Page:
Prolongation of therapy in subgroups of patients with chronic hepatitis C has not yet been addressed by consensus conferences either. Data presented at the 55th AASLD meeting in November 2004 suggest, that prolongation of therapy from 48 to 72 weeks in patients with HCV genotype 1 infection and slow virologic response (defined as HCV RNA positive at week 12 but negative at week 24) might reduce relapse rates and thereby increase sustained virologic response rates.71 Prolongation of therapy to >24 weeks might also be suitable for some patients with HCV genotype 3 infection. Within the group of patients with chronic HCV genotype 3 infection, lower sustained virologic response rates have been observed in patients with a high baseline viral load compared with patients with a low baseline viral load.33, 57, 59 Whether prolongation of therapy to >24 weeks is suitable for patients with HCV genotype 3 infection and a high baseline viral load should be investigated in prospective clinical trials.

Conclusions

  1. Top of page
  2. Summary
  3. Introduction
  4. Methods
  5. Patient-related factors
  6. Viral factors
  7. Viral kinetics during therapy
  8. Impact of predictors for response in chronic hepatitis C on current consensus guidelines
  9. Conclusions
  10. References

Despite major improvements in anti-HCV therapy within the last years, treatment of chronic hepatitis C is still challenging and further optimization is needed. Many patient- and viral-related factors have been evaluated for an association with virologic response to interferon-alpha-based antiviral therapy. Patient-related factors have so far not lead to individualized treatment recommendations. Caution, however, should to be taken when considering shorter treatment durations in patients with advanced fibrosis or cirrhosis. Some viral factors are difficult to assess (e.g. quasispecies heterogeneity). However, viral genotype and viral load before and during therapy can be easily determined. The high predictive value for treatment success of HCV genotype as well as of the viral load before and above all during therapy allows for differentiated treatment regimen for different patient groups.

It is currently agreed, that patients with HCV genotype 2 or 3 infection are sufficiently treated with a combination of peginterferon-alpha plus ribavirin for 24 weeks regardless of the baseline viral load.7 In patients with HCV genotype 1 infection, however, quantification of the viral load is mandatory at baseline and during therapy to distinguish between patient groups with quite heterogeneous response patterns and treatment needs: patients with a low baseline viral load (≤600 000 IU/mL) and non-detectable HCV RNA (≤29 IU/mL) at treatment week 4 can be treated adequately with a combination of peginterferon-alpha plus ribavirin dosed according to body weight (800–1400 mg) for 24 weeks.60 All other patients with HCV genotype 1 infection should be treated for 48 weeks with peginterferon-alpha plus ribavirin dosed according to body weight. Patients who do not achieve early virologic response with an at least two log reduction of HCV RNA at treatment week 12 can be discontinued as they will not show sustained viral eradication even if treated for the full 48 weeks. Those patients with a 2-log reduction of HCV RNA at treatment week 12 but without viral eradication at that time point should be retested at week 24 and be discontinued as well, if HCV RNA is still detectable.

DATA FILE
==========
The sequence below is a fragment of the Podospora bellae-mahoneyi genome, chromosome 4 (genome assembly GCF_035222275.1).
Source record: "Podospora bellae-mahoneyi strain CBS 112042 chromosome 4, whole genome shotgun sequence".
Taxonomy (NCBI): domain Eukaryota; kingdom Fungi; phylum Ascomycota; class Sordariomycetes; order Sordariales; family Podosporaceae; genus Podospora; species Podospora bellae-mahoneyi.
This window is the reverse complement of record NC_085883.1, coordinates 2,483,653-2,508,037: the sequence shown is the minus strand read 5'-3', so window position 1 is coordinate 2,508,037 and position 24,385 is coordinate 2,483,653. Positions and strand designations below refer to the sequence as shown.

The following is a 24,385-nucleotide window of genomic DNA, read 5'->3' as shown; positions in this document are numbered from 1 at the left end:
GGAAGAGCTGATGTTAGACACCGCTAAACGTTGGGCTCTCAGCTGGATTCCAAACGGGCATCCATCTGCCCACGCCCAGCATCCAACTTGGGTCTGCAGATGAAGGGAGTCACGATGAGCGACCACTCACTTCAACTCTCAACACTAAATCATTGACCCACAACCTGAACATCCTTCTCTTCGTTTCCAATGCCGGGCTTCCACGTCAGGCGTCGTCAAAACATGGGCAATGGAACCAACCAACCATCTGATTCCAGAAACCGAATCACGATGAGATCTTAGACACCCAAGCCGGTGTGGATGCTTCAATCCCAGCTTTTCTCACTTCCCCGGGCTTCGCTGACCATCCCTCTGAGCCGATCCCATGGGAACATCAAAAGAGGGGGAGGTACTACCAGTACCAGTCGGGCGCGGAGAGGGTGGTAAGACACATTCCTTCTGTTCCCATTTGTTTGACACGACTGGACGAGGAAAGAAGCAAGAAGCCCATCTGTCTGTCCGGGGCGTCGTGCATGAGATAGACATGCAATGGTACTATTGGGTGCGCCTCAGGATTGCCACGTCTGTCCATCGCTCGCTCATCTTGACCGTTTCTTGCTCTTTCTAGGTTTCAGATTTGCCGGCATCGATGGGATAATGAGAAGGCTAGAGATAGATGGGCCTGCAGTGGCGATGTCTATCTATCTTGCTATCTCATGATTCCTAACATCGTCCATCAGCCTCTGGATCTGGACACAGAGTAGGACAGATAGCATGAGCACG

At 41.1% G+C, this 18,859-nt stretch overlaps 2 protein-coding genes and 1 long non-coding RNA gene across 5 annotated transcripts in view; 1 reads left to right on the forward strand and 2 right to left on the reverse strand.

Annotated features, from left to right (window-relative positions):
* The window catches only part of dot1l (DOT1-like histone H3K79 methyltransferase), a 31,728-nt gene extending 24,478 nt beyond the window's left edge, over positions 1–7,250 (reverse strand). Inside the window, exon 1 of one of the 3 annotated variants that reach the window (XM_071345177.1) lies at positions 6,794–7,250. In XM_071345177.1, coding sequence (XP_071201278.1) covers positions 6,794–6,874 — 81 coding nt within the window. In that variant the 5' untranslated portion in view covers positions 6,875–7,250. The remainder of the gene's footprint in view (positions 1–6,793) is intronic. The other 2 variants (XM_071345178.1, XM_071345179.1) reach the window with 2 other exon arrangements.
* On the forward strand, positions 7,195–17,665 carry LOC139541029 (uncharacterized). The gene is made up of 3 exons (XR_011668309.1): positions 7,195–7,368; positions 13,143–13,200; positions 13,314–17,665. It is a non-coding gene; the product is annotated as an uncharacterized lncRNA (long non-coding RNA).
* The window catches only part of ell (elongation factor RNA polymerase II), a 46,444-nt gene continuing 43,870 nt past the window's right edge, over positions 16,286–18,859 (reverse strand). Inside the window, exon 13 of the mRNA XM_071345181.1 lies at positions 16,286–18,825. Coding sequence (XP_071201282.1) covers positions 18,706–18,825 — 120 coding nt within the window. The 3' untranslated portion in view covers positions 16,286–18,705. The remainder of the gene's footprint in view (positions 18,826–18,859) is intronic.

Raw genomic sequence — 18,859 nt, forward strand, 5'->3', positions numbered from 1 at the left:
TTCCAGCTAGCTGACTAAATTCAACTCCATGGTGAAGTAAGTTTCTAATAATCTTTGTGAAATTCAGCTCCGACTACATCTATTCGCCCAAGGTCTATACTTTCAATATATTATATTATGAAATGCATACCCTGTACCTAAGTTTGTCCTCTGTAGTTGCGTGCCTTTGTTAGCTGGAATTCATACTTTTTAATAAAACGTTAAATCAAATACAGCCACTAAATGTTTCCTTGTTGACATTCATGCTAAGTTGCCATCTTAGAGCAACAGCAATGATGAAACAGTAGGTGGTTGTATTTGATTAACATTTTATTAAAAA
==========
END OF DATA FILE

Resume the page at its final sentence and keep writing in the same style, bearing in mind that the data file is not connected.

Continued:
Data published this year and in 2005 suggest that further diversification of treatment regimens might be possible to optimize antiviral therapy in chronic hepatitis C. Preliminary studies show that subpopulations of patients with HCV genotype 2 and 3 infection might be sufficiently treated with <24 weeks, in particular when HCV RNA is already undetectable after 4 weeks of treatment. Furthermore, two of these studies57, 59 pointed out that patients with HCV genotype 3 infection, especially those with a high baseline viral load might have different treatment requirements, e.g. need prolonged therapy, compared with patients with HCV genotype 2 infection. These issues are addressed by current large multicentre trials. Special efforts should be put into further optimization of therapy for patients with HCV genotype 1 infection and a high baseline viral load and/or a slow response during therapy as for this patient group rates of sustained viral eradication are especially unsatisfactory. Prolongation of therapy to >48 weeks might be one way,71 combination therapies of interferon with new substances like protease inhibitors might be another promising option in these patients.

References

  1. Top of page
  2. Summary
  3. Introduction
  4. Methods
  5. Patient-related factors
  6. Viral factors
  7. Viral kinetics during therapy
  8. Impact of predictors for response in chronic hepatitis C on current consensus guidelines
  9. Conclusions
  10. References